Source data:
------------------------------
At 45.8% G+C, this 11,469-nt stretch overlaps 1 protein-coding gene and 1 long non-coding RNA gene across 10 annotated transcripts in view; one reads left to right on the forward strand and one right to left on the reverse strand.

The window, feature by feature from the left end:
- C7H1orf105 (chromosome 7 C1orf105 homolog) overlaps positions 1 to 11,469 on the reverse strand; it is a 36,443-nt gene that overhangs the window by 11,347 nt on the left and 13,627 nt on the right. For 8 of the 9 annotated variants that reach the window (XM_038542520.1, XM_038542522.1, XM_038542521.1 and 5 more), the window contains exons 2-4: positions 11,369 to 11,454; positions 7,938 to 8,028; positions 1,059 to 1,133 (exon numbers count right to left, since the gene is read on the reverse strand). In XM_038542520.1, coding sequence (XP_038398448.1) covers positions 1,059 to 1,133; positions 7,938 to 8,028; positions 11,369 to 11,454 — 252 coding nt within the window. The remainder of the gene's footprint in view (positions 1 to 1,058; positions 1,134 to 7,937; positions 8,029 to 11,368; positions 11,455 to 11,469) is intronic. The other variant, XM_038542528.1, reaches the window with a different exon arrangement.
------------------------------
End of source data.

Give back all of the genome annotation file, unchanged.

At 45.8% G+C, this 11,469-nt stretch overlaps 1 protein-coding gene and 1 long non-coding RNA gene across 10 annotated transcripts in view; one reads left to right on the forward strand and one right to left on the reverse strand.

The window, feature by feature from the left end:
- C7H1orf105 (chromosome 7 C1orf105 homolog) overlaps positions 1 to 11,469 on the reverse strand; it is a 36,443-nt gene that overhangs the window by 11,347 nt on the left and 13,627 nt on the right. For 8 of the 9 annotated variants that reach the window (XM_038542520.1, XM_038542522.1, XM_038542521.1 and 5 more), the window contains exons 2-4: positions 11,369 to 11,454; positions 7,938 to 8,028; positions 1,059 to 1,133 (exon numbers count right to left, since the gene is read on the reverse strand). In XM_038542520.1, coding sequence (XP_038398448.1) covers positions 1,059 to 1,133; positions 7,938 to 8,028; positions 11,369 to 11,454 — 252 coding nt within the window. The remainder of the gene's footprint in view (positions 1 to 1,058; positions 1,134 to 7,937; positions 8,029 to 11,368; positions 11,455 to 11,469) is intronic. The other variant, XM_038542528.1, reaches the window with a different exon arrangement.